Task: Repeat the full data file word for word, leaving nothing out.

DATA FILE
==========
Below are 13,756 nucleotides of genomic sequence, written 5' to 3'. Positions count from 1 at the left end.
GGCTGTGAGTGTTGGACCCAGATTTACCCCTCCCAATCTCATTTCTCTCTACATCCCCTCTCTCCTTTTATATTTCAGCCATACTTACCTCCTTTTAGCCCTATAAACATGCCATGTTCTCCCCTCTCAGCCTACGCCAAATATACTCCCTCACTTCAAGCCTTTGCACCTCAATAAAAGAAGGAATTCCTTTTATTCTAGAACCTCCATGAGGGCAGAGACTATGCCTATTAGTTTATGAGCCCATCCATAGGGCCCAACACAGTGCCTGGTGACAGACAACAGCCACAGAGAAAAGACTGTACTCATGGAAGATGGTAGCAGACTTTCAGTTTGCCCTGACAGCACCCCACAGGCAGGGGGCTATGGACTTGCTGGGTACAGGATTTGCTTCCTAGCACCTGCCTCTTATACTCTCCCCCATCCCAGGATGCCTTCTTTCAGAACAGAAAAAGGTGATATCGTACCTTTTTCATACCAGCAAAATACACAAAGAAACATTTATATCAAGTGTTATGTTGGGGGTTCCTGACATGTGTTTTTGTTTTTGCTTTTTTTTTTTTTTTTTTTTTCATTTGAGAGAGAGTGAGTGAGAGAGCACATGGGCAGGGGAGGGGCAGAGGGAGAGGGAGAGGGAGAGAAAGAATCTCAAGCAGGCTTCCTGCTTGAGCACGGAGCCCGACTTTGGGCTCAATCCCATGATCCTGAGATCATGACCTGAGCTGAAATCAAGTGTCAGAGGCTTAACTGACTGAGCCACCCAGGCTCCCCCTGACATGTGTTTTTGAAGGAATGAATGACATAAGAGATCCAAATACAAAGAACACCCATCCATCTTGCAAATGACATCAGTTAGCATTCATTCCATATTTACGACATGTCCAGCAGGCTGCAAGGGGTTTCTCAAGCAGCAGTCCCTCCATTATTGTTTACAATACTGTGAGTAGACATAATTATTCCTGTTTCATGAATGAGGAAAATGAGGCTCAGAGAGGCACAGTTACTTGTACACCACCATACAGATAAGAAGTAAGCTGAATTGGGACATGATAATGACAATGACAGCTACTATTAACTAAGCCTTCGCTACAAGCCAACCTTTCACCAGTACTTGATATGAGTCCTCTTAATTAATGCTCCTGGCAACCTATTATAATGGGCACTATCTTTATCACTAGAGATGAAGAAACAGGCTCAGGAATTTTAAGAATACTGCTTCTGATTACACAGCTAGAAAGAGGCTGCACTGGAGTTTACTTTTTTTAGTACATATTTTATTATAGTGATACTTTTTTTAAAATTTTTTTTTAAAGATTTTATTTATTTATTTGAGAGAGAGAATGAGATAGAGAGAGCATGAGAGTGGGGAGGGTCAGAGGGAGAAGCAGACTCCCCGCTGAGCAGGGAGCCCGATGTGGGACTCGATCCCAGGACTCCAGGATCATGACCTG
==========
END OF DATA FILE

Below are 13,756 nucleotides of genomic sequence, written 5' to 3'. Positions count from 1 at the left end.
GGCTGTGAGTGTTGGACCCAGATTTACCCCTCCCAATCTCATTTCTCTCTACATCCCCTCTCTCCTTTTATATTTCAGCCATACTTACCTCCTTTTAGCCCTATAAACATGCCATGTTCTCCCCTCTCAGCCTACGCCAAATATACTCCCTCACTTCAAGCCTTTGCACCTCAATAAAAGAAGGAATTCCTTTTATTCTAGAACCTCCATGAGGGCAGAGACTATGCCTATTAGTTTATGAGCCCATCCATAGGGCCCAACACAGTGCCTGGTGACAGACAACAGCCACAGAGAAAAGACTGTACTCATGGAAGATGGTAGCAGACTTTCAGTTTGCCCTGACAGCACCCCACAGGCAGGGGGCTATGGACTTGCTGGGTACAGGATTTGCTTCCTAGCACCTGCCTCTTATACTCTCCCCCATCCCAGGATGCCTTCTTTCAGAACAGAAAAAGGTGATATCGTACCTTTTTCATACCAGCAAAATACACAAAGAAACATTTATATCAAGTGTTATGTTGGGGGTTCCTGACATGTGTTTTTGTTTTTGCTTTTTTTTTTTTTTTTTTTTTCATTTGAGAGAGAGTGAGTGAGAGAGCACATGGGCAGGGGAGGGGCAGAGGGAGAGGGAGAGGGAGAGAAAGAATCTCAAGCAGGCTTCCTGCTTGAGCACGGAGCCCGACTTTGGGCTCAATCCCATGATCCTGAGATCATGACCTGAGCTGAAATCAAGTGTCAGAGGCTTAACTGACTGAGCCACCCAGGCTCCCCCTGACATGTGTTTTTGAAGGAATGAATGACATAAGAGATCCAAATACAAAGAACACCCATCCATCTTGCAAATGACATCAGTTAGCATTCATTCCATATTTACGACATGTCCAGCAGGCTGCAAGGGGTTTCTCAAGCAGCAGTCCCTCCATTATTGTTTACAATACTGTGAGTAGACATAATTATTCCTGTTTCATGAATGAGGAAAATGAGGCTCAGAGAGGCACAGTTACTTGTACACCACCATACAGATAAGAAGTAAGCTGAATTGGGACATGATAATGACAATGACAGCTACTATTAACTAAGCCTTCGCTACAAGCCAACCTTTCACCAGTACTTGATATGAGTCCTCTTAATTAATGCTCCTGGCAACCTATTATAATGGGCACTATCTTTATCACTAGAGATGAAGAAACAGGCTCAGGAATTTTAAGAATACTGCTTCTGATTACACAGCTAGAAAGAGGCTGCACTGGAGTTTACTTTTTTTAGTACATATTTTATTATAGTGATACTTTTTTTAAAATTTTTTTTTAAAGATTTTATTTATTTATTTGAGAGAGAGAATGAGATAGAGAGAGCATGAGAGTGGGGAGGGTCAGAGGGAGAAGCAGACTCCCCGCTGAGCAGGGAGCCCGATGTGGGACTCGATCCCAGGACTCCAGGATCATGACCTG